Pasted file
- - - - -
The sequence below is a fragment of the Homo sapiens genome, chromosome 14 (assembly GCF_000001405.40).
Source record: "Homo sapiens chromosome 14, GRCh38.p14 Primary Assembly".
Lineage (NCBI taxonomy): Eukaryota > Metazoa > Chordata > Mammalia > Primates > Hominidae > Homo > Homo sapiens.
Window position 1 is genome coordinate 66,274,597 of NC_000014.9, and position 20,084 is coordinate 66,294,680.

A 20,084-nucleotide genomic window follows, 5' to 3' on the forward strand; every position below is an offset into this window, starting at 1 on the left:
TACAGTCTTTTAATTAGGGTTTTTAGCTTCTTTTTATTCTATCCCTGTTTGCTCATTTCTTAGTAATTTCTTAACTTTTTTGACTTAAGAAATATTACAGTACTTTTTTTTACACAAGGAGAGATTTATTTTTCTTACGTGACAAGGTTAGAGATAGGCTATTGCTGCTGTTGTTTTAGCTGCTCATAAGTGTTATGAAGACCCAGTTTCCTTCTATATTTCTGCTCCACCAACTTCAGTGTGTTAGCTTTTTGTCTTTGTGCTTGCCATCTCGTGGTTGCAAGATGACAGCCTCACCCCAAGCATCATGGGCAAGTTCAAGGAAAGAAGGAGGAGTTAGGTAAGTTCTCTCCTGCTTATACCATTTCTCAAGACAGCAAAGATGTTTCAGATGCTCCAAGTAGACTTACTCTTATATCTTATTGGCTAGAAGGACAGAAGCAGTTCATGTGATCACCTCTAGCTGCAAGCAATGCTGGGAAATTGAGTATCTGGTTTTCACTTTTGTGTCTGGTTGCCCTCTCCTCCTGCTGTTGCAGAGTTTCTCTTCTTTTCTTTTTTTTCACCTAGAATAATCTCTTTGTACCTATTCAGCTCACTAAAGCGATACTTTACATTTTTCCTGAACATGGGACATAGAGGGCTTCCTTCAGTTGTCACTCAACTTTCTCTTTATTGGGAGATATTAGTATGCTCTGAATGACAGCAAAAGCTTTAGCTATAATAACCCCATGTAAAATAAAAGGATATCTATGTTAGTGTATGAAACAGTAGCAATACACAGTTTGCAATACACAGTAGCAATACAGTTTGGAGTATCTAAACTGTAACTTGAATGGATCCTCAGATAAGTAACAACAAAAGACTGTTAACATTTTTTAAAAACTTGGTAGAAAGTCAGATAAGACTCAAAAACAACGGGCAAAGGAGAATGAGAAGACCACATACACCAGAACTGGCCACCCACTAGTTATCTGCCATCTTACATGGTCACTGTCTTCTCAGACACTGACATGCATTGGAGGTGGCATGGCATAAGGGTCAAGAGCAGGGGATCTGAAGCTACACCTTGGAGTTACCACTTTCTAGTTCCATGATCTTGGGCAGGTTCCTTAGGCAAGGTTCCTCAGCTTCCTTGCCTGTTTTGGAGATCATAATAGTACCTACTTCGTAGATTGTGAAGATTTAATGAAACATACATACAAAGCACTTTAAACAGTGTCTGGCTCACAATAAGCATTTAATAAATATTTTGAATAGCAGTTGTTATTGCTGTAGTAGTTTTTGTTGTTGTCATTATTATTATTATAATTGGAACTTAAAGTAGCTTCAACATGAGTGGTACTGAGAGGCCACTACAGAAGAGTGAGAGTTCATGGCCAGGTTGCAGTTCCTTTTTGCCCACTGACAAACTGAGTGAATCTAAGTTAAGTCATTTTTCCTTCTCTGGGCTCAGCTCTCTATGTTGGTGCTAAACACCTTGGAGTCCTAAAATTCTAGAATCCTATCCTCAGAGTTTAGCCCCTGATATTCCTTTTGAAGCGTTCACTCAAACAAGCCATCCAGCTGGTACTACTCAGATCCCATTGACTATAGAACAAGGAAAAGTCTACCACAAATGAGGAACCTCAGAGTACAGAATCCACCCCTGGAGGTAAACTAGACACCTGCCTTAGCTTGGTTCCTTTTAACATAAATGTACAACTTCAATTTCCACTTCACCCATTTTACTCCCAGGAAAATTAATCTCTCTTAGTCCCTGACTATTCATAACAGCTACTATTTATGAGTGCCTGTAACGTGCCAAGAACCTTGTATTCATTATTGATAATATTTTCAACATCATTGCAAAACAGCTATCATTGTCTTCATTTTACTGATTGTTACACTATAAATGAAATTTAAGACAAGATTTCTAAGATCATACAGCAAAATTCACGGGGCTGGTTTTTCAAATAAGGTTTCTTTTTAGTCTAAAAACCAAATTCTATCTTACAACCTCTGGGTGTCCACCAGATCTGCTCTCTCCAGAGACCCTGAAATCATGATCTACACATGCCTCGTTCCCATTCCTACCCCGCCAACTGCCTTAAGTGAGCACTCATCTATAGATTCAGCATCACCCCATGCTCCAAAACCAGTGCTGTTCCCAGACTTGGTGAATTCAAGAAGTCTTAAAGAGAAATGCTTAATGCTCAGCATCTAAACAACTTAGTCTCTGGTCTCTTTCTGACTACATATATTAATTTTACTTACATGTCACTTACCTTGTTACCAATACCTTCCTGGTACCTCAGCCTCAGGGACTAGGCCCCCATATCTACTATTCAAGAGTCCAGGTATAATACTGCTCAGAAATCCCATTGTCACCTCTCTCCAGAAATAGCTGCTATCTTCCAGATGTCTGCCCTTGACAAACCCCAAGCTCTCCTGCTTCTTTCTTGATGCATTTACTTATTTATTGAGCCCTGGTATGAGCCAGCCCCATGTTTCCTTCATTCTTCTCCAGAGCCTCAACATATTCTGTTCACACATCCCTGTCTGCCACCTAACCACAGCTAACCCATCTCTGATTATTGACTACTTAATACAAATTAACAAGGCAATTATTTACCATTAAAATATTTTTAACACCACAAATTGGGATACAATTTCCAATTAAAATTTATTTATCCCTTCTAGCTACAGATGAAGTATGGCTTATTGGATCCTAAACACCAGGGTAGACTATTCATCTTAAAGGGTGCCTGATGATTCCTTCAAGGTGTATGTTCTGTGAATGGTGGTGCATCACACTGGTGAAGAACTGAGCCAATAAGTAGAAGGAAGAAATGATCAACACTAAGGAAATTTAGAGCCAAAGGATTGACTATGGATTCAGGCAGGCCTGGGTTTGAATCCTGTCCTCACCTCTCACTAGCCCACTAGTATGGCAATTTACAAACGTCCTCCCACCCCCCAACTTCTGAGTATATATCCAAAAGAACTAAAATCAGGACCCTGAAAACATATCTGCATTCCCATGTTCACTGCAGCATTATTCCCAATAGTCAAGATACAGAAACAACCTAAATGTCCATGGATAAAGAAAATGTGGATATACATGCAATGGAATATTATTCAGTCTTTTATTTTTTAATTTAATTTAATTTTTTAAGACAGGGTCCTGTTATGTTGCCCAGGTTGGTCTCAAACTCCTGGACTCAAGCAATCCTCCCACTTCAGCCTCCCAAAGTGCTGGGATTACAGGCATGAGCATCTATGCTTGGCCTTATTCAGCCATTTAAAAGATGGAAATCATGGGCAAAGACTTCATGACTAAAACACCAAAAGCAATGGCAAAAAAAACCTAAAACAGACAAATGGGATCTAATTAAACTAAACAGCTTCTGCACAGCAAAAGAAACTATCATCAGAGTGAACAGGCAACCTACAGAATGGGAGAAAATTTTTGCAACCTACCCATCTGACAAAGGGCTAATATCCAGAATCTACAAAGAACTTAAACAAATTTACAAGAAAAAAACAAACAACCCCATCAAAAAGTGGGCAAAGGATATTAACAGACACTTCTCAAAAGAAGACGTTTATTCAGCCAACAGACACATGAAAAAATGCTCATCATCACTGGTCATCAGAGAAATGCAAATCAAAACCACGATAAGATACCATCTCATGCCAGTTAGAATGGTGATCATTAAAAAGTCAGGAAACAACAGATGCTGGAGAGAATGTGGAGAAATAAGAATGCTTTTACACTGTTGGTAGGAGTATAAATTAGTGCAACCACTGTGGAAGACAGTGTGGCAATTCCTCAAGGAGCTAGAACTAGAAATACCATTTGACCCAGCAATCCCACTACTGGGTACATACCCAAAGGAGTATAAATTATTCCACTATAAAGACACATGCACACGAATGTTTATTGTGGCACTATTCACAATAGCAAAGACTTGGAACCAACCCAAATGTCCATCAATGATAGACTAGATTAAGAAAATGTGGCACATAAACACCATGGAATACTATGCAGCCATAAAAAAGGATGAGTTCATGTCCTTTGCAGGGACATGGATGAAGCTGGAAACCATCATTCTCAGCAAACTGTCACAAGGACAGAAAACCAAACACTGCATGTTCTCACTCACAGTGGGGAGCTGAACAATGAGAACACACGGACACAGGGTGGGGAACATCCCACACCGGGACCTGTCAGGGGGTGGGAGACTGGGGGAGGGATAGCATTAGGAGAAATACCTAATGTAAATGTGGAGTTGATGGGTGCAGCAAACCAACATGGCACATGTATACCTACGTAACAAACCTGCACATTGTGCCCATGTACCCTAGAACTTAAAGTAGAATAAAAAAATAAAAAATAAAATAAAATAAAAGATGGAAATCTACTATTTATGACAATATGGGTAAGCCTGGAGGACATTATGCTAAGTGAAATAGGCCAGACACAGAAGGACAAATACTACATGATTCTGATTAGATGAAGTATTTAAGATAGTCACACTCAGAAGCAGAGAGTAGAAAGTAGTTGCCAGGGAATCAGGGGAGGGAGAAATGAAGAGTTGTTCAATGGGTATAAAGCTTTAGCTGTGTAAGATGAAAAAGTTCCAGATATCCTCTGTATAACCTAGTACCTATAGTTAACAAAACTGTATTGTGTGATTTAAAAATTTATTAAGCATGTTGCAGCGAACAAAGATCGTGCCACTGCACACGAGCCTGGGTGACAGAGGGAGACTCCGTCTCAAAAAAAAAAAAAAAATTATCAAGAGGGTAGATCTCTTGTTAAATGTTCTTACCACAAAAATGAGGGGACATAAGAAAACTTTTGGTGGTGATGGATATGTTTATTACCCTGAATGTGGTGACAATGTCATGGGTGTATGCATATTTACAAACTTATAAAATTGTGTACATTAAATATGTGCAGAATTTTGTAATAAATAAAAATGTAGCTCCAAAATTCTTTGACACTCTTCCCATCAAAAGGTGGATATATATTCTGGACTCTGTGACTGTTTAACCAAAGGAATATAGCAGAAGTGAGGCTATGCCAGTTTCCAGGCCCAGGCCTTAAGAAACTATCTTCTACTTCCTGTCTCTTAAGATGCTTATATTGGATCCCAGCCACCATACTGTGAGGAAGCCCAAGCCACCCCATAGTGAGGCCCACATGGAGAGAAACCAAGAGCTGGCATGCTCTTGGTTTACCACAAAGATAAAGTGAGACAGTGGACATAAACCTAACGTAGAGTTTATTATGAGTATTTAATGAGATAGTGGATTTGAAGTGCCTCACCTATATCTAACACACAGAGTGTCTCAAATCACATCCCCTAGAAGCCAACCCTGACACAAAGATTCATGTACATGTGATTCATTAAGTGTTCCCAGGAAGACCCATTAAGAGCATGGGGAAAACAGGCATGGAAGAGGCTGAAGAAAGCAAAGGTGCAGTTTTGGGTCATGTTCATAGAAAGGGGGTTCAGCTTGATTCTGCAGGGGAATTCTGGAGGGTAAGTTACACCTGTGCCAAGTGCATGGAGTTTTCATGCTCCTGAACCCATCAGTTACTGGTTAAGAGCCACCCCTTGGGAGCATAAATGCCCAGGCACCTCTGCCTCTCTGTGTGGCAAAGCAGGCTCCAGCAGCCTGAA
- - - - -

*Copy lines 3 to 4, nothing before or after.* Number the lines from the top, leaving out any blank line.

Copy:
Lineage (NCBI taxonomy): Eukaryota > Metazoa > Chordata > Mammalia > Primates > Hominidae > Homo > Homo sapiens.
Window position 1 is genome coordinate 66,274,597 of NC_000014.9, and position 20,084 is coordinate 66,294,680.